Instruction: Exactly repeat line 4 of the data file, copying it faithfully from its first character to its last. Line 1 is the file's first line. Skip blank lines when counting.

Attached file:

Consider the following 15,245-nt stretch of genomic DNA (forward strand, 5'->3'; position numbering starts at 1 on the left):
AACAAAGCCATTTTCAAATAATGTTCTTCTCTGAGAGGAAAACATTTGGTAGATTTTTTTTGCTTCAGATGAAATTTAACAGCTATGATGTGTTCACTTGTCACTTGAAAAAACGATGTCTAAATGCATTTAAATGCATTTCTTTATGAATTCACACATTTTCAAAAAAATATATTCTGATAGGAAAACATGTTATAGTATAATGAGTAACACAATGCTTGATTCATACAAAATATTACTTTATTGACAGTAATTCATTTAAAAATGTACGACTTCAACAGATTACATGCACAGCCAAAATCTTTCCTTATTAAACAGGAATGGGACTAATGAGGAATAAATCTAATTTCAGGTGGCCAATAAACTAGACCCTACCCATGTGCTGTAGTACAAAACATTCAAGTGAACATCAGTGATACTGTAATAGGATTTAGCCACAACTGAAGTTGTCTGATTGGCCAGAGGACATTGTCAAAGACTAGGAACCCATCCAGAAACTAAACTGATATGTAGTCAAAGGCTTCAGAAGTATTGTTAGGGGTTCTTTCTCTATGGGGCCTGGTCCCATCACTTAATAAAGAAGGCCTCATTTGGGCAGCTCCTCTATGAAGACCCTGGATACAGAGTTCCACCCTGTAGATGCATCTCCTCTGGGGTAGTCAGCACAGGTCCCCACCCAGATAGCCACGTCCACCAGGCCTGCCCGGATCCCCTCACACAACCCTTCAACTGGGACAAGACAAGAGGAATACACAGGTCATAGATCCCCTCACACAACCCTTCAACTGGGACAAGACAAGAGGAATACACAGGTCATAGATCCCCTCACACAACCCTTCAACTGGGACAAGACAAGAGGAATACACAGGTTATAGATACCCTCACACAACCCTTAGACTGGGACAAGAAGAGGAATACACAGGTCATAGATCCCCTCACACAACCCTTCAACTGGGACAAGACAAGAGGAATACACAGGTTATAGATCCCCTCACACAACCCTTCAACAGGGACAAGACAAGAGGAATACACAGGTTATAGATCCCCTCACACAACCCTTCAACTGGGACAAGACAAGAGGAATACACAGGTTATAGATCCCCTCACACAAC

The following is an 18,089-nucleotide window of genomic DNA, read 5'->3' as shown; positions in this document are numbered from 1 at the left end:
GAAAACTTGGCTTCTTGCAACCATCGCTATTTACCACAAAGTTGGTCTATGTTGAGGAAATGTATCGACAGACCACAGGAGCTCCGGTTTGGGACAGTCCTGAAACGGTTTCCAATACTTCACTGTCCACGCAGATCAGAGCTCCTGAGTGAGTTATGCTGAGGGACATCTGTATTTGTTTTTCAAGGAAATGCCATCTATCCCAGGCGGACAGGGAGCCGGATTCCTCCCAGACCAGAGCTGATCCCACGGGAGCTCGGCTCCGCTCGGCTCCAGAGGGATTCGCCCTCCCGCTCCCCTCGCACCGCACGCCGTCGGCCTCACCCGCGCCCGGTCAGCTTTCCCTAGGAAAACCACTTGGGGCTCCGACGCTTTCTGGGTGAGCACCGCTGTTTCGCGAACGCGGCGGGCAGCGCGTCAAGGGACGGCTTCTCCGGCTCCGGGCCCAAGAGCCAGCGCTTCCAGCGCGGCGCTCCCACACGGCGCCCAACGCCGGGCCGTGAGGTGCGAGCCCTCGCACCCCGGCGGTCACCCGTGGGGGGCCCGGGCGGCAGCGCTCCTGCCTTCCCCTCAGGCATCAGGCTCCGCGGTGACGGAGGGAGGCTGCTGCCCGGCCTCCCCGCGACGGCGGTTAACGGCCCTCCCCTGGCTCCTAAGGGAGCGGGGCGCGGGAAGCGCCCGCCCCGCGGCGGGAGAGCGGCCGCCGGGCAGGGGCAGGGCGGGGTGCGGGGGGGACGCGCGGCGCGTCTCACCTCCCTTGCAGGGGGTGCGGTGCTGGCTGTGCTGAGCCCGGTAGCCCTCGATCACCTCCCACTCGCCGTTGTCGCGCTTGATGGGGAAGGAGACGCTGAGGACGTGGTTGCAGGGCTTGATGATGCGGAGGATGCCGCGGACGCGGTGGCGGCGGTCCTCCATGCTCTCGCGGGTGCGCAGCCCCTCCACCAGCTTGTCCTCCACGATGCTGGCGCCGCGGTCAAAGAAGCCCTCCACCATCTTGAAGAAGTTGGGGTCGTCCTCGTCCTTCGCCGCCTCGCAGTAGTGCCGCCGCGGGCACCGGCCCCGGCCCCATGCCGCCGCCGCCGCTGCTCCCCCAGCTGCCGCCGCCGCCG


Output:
GAAAACTTGGCTTCTTGCAACCATCGCTATTTACCACAAAGTTGGTCTATGTTGAGGAAATGTATCGACAGACCACAGGAGCTCCGGTTTGGGACAGTCCTGAAACGGTTTCCAATACTTCACTGTCCACGCAGATCAGAGCTCCTGAGTGAGTTATGCTGAGGGACATCTGTATTTGTTTTTCAAGGAAATGCCATCTATCCCAGGCGGACAGGGAGCCGGATTCCTCCCAGACCAGAGCTGATCCCACGGGAGCTCGGCTCCGCTCGGCTCCAGAGGGATTCGCCCTCCCGCTCCCCTCGCACCGCACGCCGTCGGCCTCACCCGCGCCCGGTCAGCTTTCCCTAGGAAAACCACTTGGGGCTCCGACGCTTTCTGGGTGAGCACCGCTGTTTCGCGAACGCGGCGGGCAGCGCGTCAAGGGACGGCTTCTCCGGCTCCGGGCCCAAGAGCCAGCGCTTCCAGCGCGGCGCTCCCACACGGCGCCCAACGCCGGGCCGTGAGGTGCGAGCCCTCGCACCCCGGCGGTCACCCGTGGGGGGCCCGGGCGGCAGCGCTCCTGCCTTCCCCTCAGGCATCAGGCTCCGCGGTGACGGAGGGAGGCTGCTGCCCGGCCTCCCCGCGACGGCGGTTAACGGCCCTCCCCTGGCTCCTAAGGGAGCGGGGCGCGGGAAGCGCCCGCCCCGCGGCGGGAGAGCGGCCGCCGGGCAGGGGCAGGGCGGGGTGCGGGGGGGACGCGCGGCGCGTCTCACCTCCCTTGCAGGGGGTGCGGTGCTGGCTGTGCTGAGCCCGGTAGCCCTCGATCACCTCCCACTCGCCGTTGTCGCGCTTGATGGGGAAGGAGACGCTGAGGACGTGGTTGCAGGGCTTGATGATGCGGAGGATGCCGCGGACGCGGTGGCGGCGGTCCTCCATGCTCTCGCGGGTGCGCAGCCCCTCCACCAGCTTGTCCTCCACGATGCTGGCGCCGCGGTCAAAGAAGCCCTCCACCATCTTGAAGAAGTTGGGGTCGTCCTCGTCCTTCGCCGCCTCGCAGTAGTGCCGCCGCGGGCACCGGCCCCGGCCCCATGCCGCCGCCGCCGCTGCTCCCCCAGCTGCCGCCGCCGCCG